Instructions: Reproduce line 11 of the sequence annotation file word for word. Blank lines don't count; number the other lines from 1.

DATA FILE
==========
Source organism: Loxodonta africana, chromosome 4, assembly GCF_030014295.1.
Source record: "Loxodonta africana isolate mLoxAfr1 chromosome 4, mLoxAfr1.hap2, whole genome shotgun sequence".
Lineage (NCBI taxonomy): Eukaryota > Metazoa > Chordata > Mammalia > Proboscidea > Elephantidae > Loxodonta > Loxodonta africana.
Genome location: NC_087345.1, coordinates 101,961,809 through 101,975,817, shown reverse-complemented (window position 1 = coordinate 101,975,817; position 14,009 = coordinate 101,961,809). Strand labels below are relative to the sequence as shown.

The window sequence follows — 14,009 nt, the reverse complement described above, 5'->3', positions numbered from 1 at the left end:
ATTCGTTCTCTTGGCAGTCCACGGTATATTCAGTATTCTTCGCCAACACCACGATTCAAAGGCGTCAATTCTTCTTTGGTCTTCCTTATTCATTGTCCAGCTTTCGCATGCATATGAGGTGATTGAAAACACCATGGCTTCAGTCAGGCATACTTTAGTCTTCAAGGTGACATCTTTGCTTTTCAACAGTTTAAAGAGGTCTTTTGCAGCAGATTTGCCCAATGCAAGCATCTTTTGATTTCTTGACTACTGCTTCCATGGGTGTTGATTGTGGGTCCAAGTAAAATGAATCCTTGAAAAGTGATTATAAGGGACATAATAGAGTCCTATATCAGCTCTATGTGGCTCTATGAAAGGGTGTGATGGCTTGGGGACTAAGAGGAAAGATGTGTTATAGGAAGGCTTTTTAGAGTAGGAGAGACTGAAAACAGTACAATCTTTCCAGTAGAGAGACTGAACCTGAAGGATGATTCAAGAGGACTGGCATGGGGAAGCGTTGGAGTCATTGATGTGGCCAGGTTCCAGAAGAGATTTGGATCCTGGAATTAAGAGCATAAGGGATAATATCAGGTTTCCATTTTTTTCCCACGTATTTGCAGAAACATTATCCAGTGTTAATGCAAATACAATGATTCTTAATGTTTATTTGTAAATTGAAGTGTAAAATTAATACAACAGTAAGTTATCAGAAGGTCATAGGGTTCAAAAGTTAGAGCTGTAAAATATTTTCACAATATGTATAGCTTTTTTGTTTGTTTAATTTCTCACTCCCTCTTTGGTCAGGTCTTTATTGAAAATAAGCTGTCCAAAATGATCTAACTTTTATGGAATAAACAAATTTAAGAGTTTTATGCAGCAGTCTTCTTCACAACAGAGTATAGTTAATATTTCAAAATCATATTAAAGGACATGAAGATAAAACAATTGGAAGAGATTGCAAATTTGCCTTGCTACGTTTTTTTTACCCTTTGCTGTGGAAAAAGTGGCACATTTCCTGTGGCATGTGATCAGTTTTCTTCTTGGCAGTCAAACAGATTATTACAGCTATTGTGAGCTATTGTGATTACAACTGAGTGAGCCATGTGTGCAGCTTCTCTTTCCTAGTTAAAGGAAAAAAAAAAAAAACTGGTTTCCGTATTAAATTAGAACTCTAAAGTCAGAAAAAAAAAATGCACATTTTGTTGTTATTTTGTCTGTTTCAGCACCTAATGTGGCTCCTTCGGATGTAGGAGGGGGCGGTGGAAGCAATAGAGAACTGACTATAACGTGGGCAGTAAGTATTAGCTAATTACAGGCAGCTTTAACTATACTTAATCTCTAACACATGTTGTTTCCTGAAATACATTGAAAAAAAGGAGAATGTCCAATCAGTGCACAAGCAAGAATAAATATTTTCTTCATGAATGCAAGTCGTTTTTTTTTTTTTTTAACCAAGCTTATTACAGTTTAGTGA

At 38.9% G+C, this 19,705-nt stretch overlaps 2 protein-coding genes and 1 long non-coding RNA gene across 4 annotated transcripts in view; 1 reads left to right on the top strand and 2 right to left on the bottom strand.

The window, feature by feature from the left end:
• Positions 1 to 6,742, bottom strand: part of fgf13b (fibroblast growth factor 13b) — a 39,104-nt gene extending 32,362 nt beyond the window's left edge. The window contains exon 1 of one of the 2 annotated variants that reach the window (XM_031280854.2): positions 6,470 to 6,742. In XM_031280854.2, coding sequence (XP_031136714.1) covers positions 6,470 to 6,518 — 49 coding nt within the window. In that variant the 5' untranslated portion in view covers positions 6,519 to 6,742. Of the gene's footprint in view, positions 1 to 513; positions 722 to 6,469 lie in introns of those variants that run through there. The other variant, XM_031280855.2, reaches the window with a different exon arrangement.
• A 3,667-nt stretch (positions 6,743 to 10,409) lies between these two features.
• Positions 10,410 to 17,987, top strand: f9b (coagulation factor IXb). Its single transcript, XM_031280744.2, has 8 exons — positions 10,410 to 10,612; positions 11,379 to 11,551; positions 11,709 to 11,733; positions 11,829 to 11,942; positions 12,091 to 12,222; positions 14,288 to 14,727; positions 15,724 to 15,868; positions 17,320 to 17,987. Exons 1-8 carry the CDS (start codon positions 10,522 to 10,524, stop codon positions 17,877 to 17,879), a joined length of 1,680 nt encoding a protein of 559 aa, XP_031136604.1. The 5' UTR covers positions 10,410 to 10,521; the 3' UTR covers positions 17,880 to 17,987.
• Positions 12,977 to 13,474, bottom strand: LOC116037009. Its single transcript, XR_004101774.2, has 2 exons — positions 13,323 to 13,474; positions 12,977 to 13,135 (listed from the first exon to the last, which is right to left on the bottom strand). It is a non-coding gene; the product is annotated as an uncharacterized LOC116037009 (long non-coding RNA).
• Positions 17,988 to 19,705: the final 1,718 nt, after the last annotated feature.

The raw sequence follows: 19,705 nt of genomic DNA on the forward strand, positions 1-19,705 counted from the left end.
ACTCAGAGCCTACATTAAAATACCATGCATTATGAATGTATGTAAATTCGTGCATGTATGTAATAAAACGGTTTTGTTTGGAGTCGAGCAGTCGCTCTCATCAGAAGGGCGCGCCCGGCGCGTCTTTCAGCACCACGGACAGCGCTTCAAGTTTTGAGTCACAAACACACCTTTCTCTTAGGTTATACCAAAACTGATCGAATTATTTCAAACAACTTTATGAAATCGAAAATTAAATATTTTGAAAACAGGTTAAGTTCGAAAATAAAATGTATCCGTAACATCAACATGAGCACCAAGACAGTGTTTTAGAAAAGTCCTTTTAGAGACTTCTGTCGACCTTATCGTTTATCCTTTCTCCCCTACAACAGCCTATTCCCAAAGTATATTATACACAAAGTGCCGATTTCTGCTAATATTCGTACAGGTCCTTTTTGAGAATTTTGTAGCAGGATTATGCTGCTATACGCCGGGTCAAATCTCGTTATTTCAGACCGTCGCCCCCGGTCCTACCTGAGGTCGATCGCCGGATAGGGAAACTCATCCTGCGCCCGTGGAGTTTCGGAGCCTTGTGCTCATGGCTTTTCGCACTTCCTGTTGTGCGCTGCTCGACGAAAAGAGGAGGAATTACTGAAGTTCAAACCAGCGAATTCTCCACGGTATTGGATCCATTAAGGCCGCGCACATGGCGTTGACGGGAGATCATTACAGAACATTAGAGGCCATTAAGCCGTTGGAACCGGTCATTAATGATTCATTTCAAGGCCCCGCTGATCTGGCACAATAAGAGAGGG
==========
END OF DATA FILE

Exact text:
• Positions 10,410 to 17,987, top strand: f9b (coagulation factor IXb). Its single transcript, XM_031280744.2, has 8 exons — positions 10,410 to 10,612; positions 11,379 to 11,551; positions 11,709 to 11,733; positions 11,829 to 11,942; positions 12,091 to 12,222; positions 14,288 to 14,727; positions 15,724 to 15,868; positions 17,320 to 17,987. Exons 1-8 carry the CDS (start codon positions 10,522 to 10,524, stop codon positions 17,877 to 17,879), a joined length of 1,680 nt encoding a protein of 559 aa, XP_031136604.1. The 5' UTR covers positions 10,410 to 10,521; the 3' UTR covers positions 17,880 to 17,987.